Photo by DAN HAMMOCK | GRAYS HARBOR NEWS GROUP
                                Among the more than 40 people at a BHP meet-and-greet at the Jitter House in Hoquiam Wednesday morning were, from left, BHP Community Engagement Specialist Courage Bear; Hoquiam Mayor Jasmine Dickhoff; Port of Grays Harbor Commission President Stan Pinnick; Port of Grays Harbor Public Affairs Manager Kayla Dunlap; Public Affairs and Communications Director Austin Hicks; and Hoquiam City Councilman and mayoral candidate Ben Winkelman.

Photo by DAN HAMMOCK | GRAYS HARBOR NEWS GROUP Among the more than 40 people at a BHP meet-and-greet at the Jitter House in Hoquiam Wednesday morning were, from left, BHP Community Engagement Specialist Courage Bear; Hoquiam Mayor Jasmine Dickhoff; Port of Grays Harbor Commission President Stan Pinnick; Port of Grays Harbor Public Affairs Manager Kayla Dunlap; Public Affairs and Communications Director Austin Hicks; and Hoquiam City Councilman and mayoral candidate Ben Winkelman.

BHP reps talk potash at Hoquiam meet-and-greet

Story updated Sept. 23

At the Jitter House in Hoquiam on Wednesday morning, more than 40 people attended a meet-and-greet with representatives from BHP, the global mining company behind a proposed potash export facility on Port of Grays Harbor property near Bowerman Field in Hoquiam.

The event took place two years and a day from one of the company’s first public forums about the project at Hoquiam High School, pointed out Ken Smith, Manager of Corporate Affairs for Potash.

Courage Bear, BHP’s community engagement specialist, said the current round of public outreach regarding the project will continue through next week, with a meeting with the Quinault Indian Nation today and a community outreach there, a presentation at Greater Grays Harbor Inc.’s monthly business forum luncheon Tuesday, and a presentation with the Aberdeen Rotary Club Wednesday.

Along with the formal outreach, Smith said he often finds the informal meetings to be as productive, if not more productive, than just meeting people at random in the region.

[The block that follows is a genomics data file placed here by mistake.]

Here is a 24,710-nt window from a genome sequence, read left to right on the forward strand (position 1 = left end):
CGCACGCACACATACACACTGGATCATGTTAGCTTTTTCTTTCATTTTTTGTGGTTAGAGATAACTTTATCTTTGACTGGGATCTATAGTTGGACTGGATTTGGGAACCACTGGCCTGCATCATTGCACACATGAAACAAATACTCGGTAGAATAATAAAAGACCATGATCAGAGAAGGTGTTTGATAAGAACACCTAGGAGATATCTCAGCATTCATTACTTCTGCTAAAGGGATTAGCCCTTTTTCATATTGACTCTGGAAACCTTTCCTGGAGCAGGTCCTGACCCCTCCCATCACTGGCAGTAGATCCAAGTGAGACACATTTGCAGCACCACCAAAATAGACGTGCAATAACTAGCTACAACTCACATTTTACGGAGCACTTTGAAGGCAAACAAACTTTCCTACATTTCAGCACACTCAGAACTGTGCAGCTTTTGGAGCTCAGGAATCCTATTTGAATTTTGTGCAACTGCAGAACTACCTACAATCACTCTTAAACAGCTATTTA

He said a lot of questions center around the company itself, what the company’s objectives are, why Terminal 3 at the Port is one of two potential sites under consideration, exactly what potash is, and the lengthy permitting process. Other frequent questions ask for specifics on increases in rail and vessel traffic that would come with the operation, should Terminal 3 ultimately make the cut.

“We’ve been very well received in the area,” said Smith. “People are encouraged by the potential investment, and the 40-50 full-time positions (the facility is estimated to provide).”

The investment is a substantial one for the company. The potash would come from the Jansen Mine in Saskatchewan, Canada, about 90 miles east of Saskatoon. The company spent some $3.9 billion on pre-construction activities such as the shaft sinking and some surface works to prepare for potential construction. The mine includes two shafts, one service shaft and one production shaft, each 21 feet in diameter and 3,200-3,300 feet deep, said Smith.

The potash layer some 3,200 feet below the surface “is like a seabed,” said Smith, about 14 feet thick. For every ton of mined material, about one-third of it will be salable potash, the rest sodium chloride — an unmarketable byproduct that will be treated in accordance with local environmental regulations.

The work on the final liner in both shafts will continue into 2021. The second phase would begin once the BHP board approves the mining operation and a location for the export facility is chosen — the other potential site is in Vancouver, B.C.

Once approved, another $5.3 billion to $5.7 billion would be invested by BHP to provide the infrastructure to export the potassium-based potash, which is water soluble and used primarily to produce fertilizer. That up to $5.7 billion would include the cost of building the export facility.

If Terminal 3 is selected, the facility would receive four to five trains a week, which would ramp up to eight to 10 in coming years. Each train would be about 8,500 feet long. The site would contain three rail loops, said Smith, which would allow an entire train to fit within the facility.

Since potash is water soluble, it must be kept out of the elements throughout the mining, shipping and storage process. The product would be loaded onto sealed rail cars, which are rolled into the facility and into enclosed buildings to unload. The conveyors that carry the product to a storage facility or directly to ships for export would also be enclosed, said Smith.

Smith said the company is basing the potential first shipment of potash to coincide, as best can be forecast, for a period where global demand requires additional supplies.

“Timing is key on the project,” said Smith. With an average supply of 65 million tons a year, with general agreement the market for potash is growing, Smith said the company will wait until demand creeps past supply to start operations. Overall, Smith said the company’s “peers” — those who have been exporting potash over the years — “have seen growth of 1-3% a year.”

The potential Jansen mine and export facility has an estimated lifespan of more than 50 years, Smith said.

Public comment

Documents are available for review online — go to cityofhoquiam.com and hit the “Public Notices” button — or at Hoquiam City Hall at 609 8th St. The documents include a 64-page executive summary posted in July that highlights the information contained in the hundreds of pages included in BHP’s permit application with the City of Hoquiam.

Written comments on the application will be accepted through Oct. 14 attention Brian Shay, City of Hoquiam, 609 8th Street, Hoquiam, WA 98550, or bshay@cityofhoquiam.com.